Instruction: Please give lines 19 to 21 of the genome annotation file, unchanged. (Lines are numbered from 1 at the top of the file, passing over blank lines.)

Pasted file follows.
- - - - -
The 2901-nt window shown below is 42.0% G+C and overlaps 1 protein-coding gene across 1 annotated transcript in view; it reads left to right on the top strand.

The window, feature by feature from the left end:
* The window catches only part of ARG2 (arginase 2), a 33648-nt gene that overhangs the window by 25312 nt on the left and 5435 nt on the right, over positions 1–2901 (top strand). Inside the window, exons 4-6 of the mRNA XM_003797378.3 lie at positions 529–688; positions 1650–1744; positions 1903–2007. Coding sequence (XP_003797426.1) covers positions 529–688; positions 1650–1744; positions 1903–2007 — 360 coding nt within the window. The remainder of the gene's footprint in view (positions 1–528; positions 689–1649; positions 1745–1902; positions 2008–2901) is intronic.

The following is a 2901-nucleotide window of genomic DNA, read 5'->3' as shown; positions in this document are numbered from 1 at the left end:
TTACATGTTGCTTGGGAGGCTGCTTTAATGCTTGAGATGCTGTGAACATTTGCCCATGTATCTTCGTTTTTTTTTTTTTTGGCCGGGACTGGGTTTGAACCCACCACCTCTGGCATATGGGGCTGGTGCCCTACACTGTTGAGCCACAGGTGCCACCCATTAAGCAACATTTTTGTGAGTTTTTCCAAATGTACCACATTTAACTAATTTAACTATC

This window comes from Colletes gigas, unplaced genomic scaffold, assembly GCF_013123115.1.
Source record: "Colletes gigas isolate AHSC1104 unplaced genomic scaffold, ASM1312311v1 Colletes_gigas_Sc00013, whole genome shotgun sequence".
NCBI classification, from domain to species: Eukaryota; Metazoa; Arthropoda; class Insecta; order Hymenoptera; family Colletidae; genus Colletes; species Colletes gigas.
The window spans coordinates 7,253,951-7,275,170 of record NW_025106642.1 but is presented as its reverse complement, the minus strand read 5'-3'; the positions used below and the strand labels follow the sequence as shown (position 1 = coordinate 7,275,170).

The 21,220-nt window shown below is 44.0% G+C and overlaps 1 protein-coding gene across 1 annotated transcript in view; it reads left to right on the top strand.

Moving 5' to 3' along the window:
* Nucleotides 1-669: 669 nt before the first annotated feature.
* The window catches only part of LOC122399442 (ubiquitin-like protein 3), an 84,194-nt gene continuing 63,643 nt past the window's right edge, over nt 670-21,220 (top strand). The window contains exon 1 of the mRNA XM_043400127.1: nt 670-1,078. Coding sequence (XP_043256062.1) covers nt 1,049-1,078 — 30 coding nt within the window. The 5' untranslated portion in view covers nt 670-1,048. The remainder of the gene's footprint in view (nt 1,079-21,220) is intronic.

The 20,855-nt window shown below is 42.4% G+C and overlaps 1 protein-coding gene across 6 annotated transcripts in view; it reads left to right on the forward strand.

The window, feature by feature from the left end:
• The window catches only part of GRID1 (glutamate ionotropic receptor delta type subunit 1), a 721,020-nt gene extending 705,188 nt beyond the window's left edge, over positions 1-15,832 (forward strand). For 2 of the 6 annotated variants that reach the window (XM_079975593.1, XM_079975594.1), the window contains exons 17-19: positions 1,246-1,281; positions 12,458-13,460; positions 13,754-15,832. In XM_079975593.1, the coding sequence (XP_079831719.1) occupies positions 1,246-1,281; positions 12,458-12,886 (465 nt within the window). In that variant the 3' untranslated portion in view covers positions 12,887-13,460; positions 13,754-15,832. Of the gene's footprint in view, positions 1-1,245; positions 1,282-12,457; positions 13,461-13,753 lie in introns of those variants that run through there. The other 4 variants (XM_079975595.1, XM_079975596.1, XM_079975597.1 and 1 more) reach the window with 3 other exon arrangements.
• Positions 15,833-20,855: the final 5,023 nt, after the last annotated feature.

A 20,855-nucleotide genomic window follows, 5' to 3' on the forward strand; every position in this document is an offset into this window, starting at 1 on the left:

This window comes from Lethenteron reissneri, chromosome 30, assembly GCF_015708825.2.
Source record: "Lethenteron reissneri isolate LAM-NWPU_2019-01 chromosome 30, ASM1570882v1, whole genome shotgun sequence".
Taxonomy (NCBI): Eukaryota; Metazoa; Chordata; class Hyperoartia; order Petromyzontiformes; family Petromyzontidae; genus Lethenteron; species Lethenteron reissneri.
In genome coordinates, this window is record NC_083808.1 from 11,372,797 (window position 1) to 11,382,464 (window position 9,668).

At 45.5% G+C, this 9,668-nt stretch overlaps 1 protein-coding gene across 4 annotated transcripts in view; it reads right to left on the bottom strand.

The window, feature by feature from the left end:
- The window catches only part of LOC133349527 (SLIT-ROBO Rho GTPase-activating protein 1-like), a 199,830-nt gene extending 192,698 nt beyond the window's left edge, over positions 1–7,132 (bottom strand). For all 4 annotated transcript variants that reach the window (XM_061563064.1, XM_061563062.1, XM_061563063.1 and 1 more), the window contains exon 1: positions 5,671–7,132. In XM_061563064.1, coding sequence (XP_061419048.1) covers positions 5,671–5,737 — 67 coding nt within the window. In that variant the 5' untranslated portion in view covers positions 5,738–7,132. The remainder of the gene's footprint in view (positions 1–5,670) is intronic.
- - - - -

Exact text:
This window comes from Lethenteron reissneri, chromosome 30, assembly GCF_015708825.2.
Source record: "Lethenteron reissneri isolate LAM-NWPU_2019-01 chromosome 30, ASM1570882v1, whole genome shotgun sequence".
Taxonomy (NCBI): Eukaryota; Metazoa; Chordata; class Hyperoartia; order Petromyzontiformes; family Petromyzontidae; genus Lethenteron; species Lethenteron reissneri.